I enjoyed Katha Pollitt’s memoir of Elizabeth Bishop very much [“Miss Bishop Says So,” July/August 2009], at least until I reached its final two paragraphs. Pollitt writes:
whatever way a poet reads his or her own work is fine, is, in fact, perfect, because the way they read is part of their sensibility, their own personal expression of their poem . . . however I perform is all right, I tell myself, because I am the writer reading my own work.
As someone who has run a poetry reading series for the past ten years, I can state most assuredly that Pollitt is wrong. I have watched countless poets—deeply talented, even brilliant poets—utterly wreck their readings and bore the audience nearly to tears by committing the most obvious errors in public speaking: mumbling, stammering, never looking up from the page, losing their places, apologizing, shuffling endlessly through their papers. The fact that the poet wrote the poems does not necessarily mean that the poet is capable of a competent oral presentation of them.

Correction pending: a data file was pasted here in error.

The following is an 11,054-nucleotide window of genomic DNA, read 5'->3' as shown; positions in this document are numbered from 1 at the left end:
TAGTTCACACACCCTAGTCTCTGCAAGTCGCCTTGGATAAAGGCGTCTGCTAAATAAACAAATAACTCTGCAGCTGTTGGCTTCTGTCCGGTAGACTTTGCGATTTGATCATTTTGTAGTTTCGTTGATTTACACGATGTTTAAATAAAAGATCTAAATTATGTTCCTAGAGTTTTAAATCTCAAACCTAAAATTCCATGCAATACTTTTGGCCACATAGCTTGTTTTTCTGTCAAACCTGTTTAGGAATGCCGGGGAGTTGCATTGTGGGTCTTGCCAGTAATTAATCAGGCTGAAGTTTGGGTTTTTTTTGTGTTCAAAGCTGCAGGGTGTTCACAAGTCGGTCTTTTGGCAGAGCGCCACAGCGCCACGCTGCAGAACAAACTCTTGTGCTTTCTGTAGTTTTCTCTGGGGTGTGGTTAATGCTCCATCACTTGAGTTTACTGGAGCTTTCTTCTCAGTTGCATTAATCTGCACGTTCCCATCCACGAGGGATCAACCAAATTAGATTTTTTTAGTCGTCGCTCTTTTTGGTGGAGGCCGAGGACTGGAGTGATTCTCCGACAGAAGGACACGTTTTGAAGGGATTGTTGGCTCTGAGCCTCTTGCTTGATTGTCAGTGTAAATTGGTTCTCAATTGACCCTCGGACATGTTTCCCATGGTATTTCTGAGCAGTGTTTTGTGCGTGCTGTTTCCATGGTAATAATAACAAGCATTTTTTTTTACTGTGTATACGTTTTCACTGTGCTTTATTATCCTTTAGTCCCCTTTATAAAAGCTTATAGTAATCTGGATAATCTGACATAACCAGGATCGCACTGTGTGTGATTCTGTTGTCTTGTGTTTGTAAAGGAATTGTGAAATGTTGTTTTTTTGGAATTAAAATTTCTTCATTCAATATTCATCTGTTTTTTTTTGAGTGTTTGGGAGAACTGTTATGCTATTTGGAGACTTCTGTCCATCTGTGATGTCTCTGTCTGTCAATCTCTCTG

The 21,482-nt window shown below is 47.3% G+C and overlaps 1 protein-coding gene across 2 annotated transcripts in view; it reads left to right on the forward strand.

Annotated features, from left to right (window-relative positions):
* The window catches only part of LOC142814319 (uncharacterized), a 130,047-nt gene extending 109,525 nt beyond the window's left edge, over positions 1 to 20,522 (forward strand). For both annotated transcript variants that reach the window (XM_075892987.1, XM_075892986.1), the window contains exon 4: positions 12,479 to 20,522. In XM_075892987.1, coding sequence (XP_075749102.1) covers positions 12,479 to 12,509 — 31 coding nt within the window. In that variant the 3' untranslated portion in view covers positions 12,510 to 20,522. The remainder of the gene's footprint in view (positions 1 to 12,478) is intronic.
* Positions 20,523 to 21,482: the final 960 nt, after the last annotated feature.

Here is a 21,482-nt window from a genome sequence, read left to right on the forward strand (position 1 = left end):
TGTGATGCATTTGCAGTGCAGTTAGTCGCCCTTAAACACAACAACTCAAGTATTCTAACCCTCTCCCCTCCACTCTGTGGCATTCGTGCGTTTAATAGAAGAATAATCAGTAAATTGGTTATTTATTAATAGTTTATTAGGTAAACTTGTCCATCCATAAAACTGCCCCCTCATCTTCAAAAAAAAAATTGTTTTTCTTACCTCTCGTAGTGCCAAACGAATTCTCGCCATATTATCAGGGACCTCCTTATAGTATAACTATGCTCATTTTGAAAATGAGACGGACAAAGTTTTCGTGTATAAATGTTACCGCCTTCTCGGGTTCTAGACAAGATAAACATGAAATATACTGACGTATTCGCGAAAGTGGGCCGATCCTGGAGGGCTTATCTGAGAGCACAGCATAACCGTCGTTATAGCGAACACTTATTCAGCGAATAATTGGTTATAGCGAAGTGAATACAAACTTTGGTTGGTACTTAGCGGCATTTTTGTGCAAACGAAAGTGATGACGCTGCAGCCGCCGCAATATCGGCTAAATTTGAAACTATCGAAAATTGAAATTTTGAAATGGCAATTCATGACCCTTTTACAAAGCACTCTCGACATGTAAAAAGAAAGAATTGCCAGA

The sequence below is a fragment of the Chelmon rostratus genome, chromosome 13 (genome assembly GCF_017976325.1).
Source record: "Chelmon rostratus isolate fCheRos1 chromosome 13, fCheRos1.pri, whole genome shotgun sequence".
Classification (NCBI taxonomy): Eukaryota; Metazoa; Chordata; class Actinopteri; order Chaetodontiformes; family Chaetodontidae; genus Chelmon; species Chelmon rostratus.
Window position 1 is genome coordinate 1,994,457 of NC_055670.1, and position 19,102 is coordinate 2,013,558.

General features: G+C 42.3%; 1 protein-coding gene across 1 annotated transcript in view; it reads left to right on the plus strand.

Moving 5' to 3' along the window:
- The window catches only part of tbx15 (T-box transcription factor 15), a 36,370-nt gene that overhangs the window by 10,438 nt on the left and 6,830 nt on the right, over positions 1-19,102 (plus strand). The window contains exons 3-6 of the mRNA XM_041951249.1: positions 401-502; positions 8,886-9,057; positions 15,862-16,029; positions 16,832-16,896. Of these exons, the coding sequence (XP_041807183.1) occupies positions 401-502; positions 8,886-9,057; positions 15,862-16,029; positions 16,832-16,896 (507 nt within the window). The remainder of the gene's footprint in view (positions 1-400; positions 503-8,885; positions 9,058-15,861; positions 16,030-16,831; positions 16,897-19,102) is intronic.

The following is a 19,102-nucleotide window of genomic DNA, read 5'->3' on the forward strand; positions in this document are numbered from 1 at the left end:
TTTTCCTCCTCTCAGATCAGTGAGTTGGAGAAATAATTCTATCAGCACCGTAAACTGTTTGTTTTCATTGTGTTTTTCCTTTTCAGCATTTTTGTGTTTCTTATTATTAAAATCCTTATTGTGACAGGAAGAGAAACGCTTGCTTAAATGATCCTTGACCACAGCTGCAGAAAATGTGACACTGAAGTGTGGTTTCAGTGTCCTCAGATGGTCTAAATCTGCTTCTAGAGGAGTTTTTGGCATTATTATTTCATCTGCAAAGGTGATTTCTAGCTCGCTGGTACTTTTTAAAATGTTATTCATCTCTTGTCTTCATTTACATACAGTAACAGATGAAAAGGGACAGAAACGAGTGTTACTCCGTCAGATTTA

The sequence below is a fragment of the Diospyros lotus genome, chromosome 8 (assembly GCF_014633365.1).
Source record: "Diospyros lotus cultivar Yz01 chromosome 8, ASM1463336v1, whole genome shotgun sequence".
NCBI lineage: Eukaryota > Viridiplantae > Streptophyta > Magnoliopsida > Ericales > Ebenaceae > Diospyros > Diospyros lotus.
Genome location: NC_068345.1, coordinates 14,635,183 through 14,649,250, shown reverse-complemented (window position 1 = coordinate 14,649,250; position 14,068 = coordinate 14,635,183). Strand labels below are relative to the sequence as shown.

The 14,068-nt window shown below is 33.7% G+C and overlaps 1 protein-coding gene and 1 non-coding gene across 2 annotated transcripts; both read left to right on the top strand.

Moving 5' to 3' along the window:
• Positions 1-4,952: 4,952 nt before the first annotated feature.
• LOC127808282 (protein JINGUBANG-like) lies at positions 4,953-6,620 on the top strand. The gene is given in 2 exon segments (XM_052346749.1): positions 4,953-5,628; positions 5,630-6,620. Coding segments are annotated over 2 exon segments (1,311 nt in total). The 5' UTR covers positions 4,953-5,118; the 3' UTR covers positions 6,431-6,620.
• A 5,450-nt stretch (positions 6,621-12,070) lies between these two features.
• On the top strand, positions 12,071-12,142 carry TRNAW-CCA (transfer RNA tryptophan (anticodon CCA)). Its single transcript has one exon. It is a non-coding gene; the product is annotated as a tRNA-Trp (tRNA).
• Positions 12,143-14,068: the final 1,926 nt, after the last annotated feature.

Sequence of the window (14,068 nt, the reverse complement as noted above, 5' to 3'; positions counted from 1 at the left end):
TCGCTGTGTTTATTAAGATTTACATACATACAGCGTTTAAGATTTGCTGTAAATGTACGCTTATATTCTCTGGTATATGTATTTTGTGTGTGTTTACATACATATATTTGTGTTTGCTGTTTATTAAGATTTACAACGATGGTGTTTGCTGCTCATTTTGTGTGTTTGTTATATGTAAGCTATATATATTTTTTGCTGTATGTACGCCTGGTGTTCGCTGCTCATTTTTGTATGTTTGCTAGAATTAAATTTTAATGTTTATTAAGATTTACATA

All poets planning to give public readings should, at the very least, complete Public Speaking 101 or its equivalent at their local community college. It would save countless audiences from painfully awful presentations which are less interesting to listen to than a dial tone.
silver spring, maryland